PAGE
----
A feature length audio commentary by Italian Cinema expert Robert Gordon (Cambridge lecturer on Italian culture, literature and cinema), author of BFI Modern Classics Bicycle Thieves, is the gold standard bonus feature on this release. It is descriptive and contextualised to the film’s era; an era of deep social and economic depression. It is a deeply informative, naturally presented, well thought out and scene-specific accompaniment to the film; Gordon is our guide through what we are seeing. He is engaging, friendly, unshowy. His work reflects decades of love, study, and consideration for this film and wider Italian culture, music, history and cinema. He explains how the small stakes of the film are of huge personal consequence to our lead, and Gordon is experienced and knowledgeable enough to throw in references to other styles, to politics, culture, geography, history, film theory, the backgrounds of everyone involved, musical structures, shot selection discussion. In short, everything is here. The final bonus is a trailer – over five minutes long, focused very much on De Sica’s track record and themes. It plays almost like a prototypical infomercial.
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The film itself is presented with lovely mono sound quality, which is like being taken back in time. For reasons difficult to explain it just feels more of a time capsule than would be the case with a lavish remastered score. This film has to be of its time.
As for the plot, in the post-World War II Rome, Antonio Ricci (Lamberto Maggiorani) is looking for a job with which to support his wife Maria (Lianella Carell), his son Bruno (Enzo Staiola) and a new-born. As we begin, he is offered a job mounting advertising bills around the city. He feels he cannot accept, as to cover the ground required he would need to have a bike. With his having been pawned, Maria strips the bed and provides the bedding to Antonio to pawn to get the funds to reclaim his bike. The sheer size of the warehouse of pawned goods speaks to a society poverty stricken after a ruinous war.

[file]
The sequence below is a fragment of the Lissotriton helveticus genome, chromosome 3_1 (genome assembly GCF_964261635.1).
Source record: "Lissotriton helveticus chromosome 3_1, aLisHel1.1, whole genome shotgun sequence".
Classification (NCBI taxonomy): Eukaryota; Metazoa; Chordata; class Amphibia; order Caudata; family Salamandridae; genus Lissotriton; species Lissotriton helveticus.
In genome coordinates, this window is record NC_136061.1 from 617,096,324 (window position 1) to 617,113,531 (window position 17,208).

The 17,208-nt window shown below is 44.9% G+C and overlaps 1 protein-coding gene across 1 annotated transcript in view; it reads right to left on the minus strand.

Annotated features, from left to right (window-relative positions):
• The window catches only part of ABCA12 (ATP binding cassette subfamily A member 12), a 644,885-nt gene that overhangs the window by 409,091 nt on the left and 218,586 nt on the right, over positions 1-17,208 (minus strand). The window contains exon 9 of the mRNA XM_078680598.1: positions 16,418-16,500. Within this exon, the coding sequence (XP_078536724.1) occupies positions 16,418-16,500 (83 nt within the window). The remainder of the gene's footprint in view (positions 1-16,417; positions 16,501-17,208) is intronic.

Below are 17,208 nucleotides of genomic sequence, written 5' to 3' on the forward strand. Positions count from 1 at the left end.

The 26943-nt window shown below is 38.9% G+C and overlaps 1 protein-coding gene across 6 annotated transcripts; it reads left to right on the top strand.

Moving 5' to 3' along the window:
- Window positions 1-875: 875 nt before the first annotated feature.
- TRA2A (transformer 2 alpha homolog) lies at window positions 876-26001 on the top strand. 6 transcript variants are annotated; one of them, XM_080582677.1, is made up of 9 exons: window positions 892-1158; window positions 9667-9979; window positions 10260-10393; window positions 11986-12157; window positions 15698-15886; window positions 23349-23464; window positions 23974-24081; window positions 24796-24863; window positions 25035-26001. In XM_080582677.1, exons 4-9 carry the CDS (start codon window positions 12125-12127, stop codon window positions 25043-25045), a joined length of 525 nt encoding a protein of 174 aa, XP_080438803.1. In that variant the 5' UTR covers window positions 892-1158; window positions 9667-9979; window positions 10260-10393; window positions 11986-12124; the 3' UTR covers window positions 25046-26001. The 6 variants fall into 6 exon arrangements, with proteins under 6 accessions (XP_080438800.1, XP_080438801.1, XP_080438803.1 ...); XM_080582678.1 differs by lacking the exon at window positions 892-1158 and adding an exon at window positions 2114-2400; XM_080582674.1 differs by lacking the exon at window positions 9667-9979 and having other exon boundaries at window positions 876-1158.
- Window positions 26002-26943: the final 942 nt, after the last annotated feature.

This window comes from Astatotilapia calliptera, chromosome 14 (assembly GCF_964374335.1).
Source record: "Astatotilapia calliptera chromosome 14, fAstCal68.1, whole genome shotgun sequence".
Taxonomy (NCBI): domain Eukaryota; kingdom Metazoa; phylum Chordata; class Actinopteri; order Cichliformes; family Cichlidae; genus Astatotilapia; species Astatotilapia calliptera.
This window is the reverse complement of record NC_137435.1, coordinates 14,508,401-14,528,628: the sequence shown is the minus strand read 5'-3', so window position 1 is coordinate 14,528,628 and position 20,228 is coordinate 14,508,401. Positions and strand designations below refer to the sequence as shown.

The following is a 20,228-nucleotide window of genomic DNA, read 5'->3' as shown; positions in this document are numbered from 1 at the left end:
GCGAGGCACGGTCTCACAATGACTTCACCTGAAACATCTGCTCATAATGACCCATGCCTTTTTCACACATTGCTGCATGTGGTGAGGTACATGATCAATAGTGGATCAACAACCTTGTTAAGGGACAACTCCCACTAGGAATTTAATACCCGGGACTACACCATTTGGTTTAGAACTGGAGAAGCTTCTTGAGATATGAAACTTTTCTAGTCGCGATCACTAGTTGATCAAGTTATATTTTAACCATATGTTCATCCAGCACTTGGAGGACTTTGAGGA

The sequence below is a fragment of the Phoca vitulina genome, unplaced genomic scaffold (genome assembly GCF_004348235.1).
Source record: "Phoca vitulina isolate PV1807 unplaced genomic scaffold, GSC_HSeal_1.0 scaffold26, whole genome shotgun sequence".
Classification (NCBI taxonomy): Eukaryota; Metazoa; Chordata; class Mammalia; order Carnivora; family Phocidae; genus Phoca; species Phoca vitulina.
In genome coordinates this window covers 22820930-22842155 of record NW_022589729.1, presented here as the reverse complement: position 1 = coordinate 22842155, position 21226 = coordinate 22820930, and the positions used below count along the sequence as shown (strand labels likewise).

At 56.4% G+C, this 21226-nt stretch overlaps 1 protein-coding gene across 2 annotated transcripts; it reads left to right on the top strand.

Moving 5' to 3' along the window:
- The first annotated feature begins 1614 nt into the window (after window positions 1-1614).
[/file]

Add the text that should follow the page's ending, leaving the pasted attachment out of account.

Going to work with a happy smile, Antonio is pasting one of the bills when his bicycle is stolen. Giving chase, he is thrown off the trail by the thief’s accomplices. Gaining zero help from the police when reporting the crime, Antonio follows every lead and idea he can think of to recover his bicycle, without which his family may well find themselves more destitute.
Eventually finding the thief, he finds that the assailant’s poverty is even more desperate than his own. As the police arrive to explain that, without witnesses, Antonio has no case, our lead leaves the area with Bruno. On the way home, he sees an unattended bike. Now desperate to feed his family, the anguished Antonio is tempted to repeat the very crime visited upon him earlier in the story. Humiliated in front is his son, he has betrayed his values to try to keep his family housed, clothed and fed.
The bonus features, though scant, provided excellent context to a story that seems so small in scale but speaks to a society where the poorer classes have no recourse to legal or financial help – to fairness. The police won’t help, and there simply is no safety net. Theft is a choice merely of relative morality: when a man is starving, is taking the means to keep himself and his family out of the gutter so wrong? There is real warmth to the characters, most of whom were picked off the streets, not actors at all, and chosen more for their look than their experience. In this, as in timeframe, Bicycle Thieves evokes Life is Beautiful, the 1999 Roberto Benigni story of a man and his son in war torn Italy. A timeless work, underpinned by contextual extras that add a vital dimension to our understanding, Bicycle Thieves is a fine, accessible and, in many ways, universal story.
Bicycle Thieves is out on Blu-ray on 24th August from Arrow Academy.